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United States v. Anderson Co.


March 17, 1941


Appeal from the District Court of the United States for the Northern District of Indiana, Hammond Division; Thomas W. Slick, Judge.

Author: Evans

Before EVANS and KERNER, Circuit Judges, and LINDLEY, District Judge.

EVANS, Circuit Judge.

An undistributed profits tax of $32,160.95 for the years 1936 and 1937, was disallowed by the District Court on the ground that appellee was not subject to the tax, because it was both "insolvent and in receivership." Our only question involves the correctness of the court's finding (or conclusion) that appellee was "insolvent" within the meaning of the statute for each of the tax years involved.

The Facts. The Company's receivership began in September, 1932, and ended November 26, 1938. The annual balance sheets for the years 1936 and 1937 and the monthly profit and loss statements for this period supply important, if not controlling, evidence on the vital issue of solvency.

The following statement is taken from appellee's income tax return:

Beginning of End of End of

1936 1936 1937


1. Cash $19,453.72 $18,003.23 $33,401.49

2. Notes receivable 291.58 47,873.53 23,799.06

3. Accounts receivable 65,024.47 75,411.24 163,603.62


4.Inventories 32,247.32H127,368.90 160,028.59

7. Deferred charges 1,743.87 13,364.76 26,874.82

8. Capital assets 46,959.53 79,894.18 118,957.40

9. Patents and 250,223.65 257,442.84 260,682.99


11. Other assets 49,642.89 9,366.39 1,421.66

(other inventories) 701.00

Total 465,587.03 628,725.07 784,021. 26


13. Notes payable 41,557.80

Bonds, notes, and mortgages payable (with 129,928.28

original maturity of less than 1 year)

14. Accounts payable 3,731.61 59,989.15 50,975.79

15. Obligations of the Anderson Co. 65,596.63 65,314.57 49,186.32

Sight draft outstanding 11,382.17

Reserve for sales promotion 10,598.55 (62.18)


Accrued Expenses (receivership, 37,236.43 48,742.57 11,645.48

interest Taxes)

Reserve for receivership expense 21,062.18

Due to customers, royalties, 60,130.91 42,938.32 46,980.93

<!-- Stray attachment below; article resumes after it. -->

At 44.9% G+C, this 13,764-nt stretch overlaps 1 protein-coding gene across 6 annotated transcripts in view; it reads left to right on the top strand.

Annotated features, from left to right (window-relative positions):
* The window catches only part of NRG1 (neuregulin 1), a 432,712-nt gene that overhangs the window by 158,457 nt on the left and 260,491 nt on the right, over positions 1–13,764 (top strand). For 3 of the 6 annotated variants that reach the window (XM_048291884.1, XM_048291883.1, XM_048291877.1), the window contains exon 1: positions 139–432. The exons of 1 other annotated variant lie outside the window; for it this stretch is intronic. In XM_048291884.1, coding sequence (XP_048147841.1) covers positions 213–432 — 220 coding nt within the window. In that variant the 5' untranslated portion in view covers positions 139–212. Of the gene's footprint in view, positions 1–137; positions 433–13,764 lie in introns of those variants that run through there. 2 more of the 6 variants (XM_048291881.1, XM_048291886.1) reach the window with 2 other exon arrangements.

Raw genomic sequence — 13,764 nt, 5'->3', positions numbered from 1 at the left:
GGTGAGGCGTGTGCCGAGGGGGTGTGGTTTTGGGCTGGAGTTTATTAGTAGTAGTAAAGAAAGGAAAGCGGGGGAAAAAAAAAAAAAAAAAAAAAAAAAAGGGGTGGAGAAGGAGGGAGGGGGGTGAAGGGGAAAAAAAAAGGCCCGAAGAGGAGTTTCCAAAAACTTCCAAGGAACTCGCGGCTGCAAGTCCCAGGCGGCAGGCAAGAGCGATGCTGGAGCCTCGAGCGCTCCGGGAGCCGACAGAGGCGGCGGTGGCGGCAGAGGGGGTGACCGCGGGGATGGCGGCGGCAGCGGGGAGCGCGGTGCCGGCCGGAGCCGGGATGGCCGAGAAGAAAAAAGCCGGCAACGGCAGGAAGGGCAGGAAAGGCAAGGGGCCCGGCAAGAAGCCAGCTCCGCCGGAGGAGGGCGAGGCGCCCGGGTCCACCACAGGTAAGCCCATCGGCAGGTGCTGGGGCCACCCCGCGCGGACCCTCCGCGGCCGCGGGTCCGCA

deferred income

Capital Stock 185,941.55 185,940.55 186,641.55

Earned surplus and undivided profits 101,567.73 173,643.56 287,600.73

Total 465,587.03 628,725.07 784,021.26

The Revenue Act of 1936, Section 14 (surtax on undistributed profits), provides in subsection (d), 26 U.S.C.A. Int. Rev. Acts, page 824, for an exemption from surtax as follows:

"The following corporations shall not be subject to the surtax imposed by this section: * * * Domestic corporations which for any portion of the taxable year are in bankruptcy under the laws of the United States, or are insolvent and in receivership in any court of the United States * * * ."

The Regulatioins (94 under this act provided (art. 14-1):

"A domestic corporation is not subject to the surtax * * * if * * * it is insolvent and in receivership * * * ."

The Regulations, under the Act of 1938, provided (Art. 13-4):

"The term 'insolvent' means insolvency in the sense of excess of liabilities over assets and in the sense of inability to meet obligations as they mature."

The Regulations, under the Act of 1940, provided:

"The term 'insolvent' means insolvency either in the sense of excess liabilities over assets or in the sense of inability to meet obligations as they mature."

We accept appellee's construction of the statute, - namely, (a) no tax is due if the taxpaying corporation in receivership "is insolvent for one day of said taxable year" and (b) insolvency is established if liabilities exceed assets, or if debtor corporation is unable to meet its obligations.